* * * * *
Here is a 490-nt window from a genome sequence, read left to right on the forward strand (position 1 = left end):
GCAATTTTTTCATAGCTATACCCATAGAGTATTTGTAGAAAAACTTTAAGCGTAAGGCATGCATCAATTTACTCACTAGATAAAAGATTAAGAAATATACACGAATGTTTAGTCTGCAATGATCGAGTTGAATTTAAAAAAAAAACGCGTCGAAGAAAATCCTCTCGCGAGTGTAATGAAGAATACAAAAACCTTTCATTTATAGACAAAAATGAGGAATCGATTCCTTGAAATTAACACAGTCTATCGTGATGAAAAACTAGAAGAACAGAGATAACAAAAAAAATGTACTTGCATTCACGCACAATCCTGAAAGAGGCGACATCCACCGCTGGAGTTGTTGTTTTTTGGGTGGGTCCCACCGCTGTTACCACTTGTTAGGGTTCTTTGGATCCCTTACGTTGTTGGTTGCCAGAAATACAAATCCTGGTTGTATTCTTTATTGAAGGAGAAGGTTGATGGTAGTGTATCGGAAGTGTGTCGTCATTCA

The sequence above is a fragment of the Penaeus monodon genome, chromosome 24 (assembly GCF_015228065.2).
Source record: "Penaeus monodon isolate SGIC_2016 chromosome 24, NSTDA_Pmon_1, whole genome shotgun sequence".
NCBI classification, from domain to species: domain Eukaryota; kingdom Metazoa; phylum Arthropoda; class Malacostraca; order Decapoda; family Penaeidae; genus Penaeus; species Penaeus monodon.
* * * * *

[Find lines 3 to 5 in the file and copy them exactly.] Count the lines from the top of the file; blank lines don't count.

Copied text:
The sequence above is a fragment of the Penaeus monodon genome, chromosome 24 (assembly GCF_015228065.2).
Source record: "Penaeus monodon isolate SGIC_2016 chromosome 24, NSTDA_Pmon_1, whole genome shotgun sequence".
NCBI classification, from domain to species: domain Eukaryota; kingdom Metazoa; phylum Arthropoda; class Malacostraca; order Decapoda; family Penaeidae; genus Penaeus; species Penaeus monodon.